In a close-up photograph of Charles Lindbergh’s Spirit of St. Louis the names of excited mechanics, hoping to leave their mark on the aircraft that flew across the Atlantic, can be seen scratched across the aluminium cowling. A nose-on image of Chuck Yeager’s Bell X-1 reveals a bullet-shaped fuselage that helped the pilot go faster than the speed of sound.
A good photograph can tell a thousand stories. We plan to bring those stories to light with GO FLIGHT Photo.
Our team of professional photographers are capturing high-resolution images of the Museum’s iconic large aircraft and spacecraft and making them available to the public. The project will yield new photography of our historic artifacts and capture rarely seen angles and close-ups, and in many cases interiors, providing new opportunities for storytelling, research, and appreciation.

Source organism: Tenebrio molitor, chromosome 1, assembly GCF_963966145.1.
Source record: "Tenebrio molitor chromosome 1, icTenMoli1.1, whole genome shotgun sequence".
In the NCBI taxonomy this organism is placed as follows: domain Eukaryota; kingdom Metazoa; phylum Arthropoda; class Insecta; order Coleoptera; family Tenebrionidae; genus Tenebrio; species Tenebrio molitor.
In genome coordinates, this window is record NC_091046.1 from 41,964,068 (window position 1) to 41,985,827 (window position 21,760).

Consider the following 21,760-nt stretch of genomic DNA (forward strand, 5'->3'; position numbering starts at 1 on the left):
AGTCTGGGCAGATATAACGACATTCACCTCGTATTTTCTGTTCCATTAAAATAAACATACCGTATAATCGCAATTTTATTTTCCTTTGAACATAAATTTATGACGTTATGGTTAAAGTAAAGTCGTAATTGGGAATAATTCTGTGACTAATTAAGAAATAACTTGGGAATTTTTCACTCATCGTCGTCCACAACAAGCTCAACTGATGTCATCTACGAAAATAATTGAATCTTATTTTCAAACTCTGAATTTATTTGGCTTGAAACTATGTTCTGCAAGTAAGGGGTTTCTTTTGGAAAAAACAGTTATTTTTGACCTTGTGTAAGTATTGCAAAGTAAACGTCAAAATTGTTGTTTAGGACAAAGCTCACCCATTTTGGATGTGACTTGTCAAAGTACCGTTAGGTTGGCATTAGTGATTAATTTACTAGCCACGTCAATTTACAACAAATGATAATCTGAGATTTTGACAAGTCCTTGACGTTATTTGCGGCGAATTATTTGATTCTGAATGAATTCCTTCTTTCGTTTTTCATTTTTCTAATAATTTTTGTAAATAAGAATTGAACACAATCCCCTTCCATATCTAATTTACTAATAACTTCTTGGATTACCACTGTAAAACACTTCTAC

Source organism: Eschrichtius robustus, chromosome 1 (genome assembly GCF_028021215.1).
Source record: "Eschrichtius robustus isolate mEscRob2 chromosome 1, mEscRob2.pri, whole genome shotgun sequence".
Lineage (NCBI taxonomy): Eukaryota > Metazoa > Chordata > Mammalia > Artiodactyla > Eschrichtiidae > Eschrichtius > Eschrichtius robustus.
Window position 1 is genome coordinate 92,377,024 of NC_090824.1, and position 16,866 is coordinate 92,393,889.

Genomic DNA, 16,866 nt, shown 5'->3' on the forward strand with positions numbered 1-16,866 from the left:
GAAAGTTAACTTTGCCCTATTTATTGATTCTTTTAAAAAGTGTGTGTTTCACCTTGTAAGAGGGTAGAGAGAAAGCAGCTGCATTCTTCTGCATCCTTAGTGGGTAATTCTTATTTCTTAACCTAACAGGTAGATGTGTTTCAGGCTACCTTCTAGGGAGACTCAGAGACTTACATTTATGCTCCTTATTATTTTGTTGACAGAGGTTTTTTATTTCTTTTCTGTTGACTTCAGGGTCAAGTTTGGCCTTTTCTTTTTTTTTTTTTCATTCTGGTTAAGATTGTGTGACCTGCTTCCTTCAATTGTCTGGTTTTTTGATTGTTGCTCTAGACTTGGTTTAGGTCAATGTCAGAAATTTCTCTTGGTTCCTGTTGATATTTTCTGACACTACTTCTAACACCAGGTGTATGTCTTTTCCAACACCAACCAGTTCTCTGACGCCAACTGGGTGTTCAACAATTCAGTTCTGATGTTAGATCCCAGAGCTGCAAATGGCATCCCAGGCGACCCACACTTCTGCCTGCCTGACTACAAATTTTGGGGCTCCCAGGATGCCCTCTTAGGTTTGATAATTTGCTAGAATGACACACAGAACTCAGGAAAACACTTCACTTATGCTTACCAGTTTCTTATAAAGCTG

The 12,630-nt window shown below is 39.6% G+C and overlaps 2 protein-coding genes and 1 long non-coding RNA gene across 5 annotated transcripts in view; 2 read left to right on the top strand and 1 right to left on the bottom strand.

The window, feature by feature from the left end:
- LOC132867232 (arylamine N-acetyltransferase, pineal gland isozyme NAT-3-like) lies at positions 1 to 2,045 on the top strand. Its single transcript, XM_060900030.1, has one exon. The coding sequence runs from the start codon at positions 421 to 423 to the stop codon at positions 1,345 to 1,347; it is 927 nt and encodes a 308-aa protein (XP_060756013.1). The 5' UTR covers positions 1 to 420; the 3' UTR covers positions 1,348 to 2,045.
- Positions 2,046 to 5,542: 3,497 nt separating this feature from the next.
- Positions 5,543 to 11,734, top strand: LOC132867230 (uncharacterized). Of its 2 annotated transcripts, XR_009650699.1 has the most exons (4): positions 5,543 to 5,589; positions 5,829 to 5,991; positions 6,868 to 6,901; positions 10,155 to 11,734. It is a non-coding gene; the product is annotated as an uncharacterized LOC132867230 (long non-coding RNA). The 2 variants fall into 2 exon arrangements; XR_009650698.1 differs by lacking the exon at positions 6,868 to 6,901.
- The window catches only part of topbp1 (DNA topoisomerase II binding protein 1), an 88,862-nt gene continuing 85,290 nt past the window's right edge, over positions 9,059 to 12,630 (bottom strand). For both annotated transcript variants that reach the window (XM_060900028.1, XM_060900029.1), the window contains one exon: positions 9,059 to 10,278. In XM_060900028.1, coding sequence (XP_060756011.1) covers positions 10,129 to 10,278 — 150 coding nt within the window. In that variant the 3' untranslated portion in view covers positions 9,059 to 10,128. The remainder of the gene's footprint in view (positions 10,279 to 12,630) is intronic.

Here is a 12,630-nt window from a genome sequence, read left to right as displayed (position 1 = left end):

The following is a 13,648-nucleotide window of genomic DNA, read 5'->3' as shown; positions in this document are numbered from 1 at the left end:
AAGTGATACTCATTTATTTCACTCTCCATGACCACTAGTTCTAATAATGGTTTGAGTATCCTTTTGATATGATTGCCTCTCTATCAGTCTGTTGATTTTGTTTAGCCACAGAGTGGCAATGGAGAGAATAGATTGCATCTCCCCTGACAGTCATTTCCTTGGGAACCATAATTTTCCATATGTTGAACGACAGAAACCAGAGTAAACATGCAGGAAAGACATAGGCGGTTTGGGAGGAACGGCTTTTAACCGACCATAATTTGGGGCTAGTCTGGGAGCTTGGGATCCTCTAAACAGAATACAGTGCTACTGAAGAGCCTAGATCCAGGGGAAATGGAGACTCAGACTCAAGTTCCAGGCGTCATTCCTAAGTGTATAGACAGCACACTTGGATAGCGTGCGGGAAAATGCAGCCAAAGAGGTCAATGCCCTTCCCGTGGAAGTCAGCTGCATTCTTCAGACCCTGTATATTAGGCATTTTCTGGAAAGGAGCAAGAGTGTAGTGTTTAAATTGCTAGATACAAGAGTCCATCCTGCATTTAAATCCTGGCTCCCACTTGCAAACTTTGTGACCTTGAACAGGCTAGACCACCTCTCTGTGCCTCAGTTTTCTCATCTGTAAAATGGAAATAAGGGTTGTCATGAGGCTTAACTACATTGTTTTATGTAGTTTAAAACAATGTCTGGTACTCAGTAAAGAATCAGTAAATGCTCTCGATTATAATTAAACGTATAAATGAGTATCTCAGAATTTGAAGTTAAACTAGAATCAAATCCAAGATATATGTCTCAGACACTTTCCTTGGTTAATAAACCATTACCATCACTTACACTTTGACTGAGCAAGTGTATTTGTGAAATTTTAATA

GO FLIGHT Photo is made possible through the generous support of the Ryna and Melvin Cohen Family Foundation, and will provide breathtaking images of the world’s most comprehensive collection of aviation and space objects.
Photographing the Museum's Aircraft
See our newest story: Photographer Eric Long shares how he captures stunning photographs of the Museum's largest objects under challenging lighting and limited time.See Story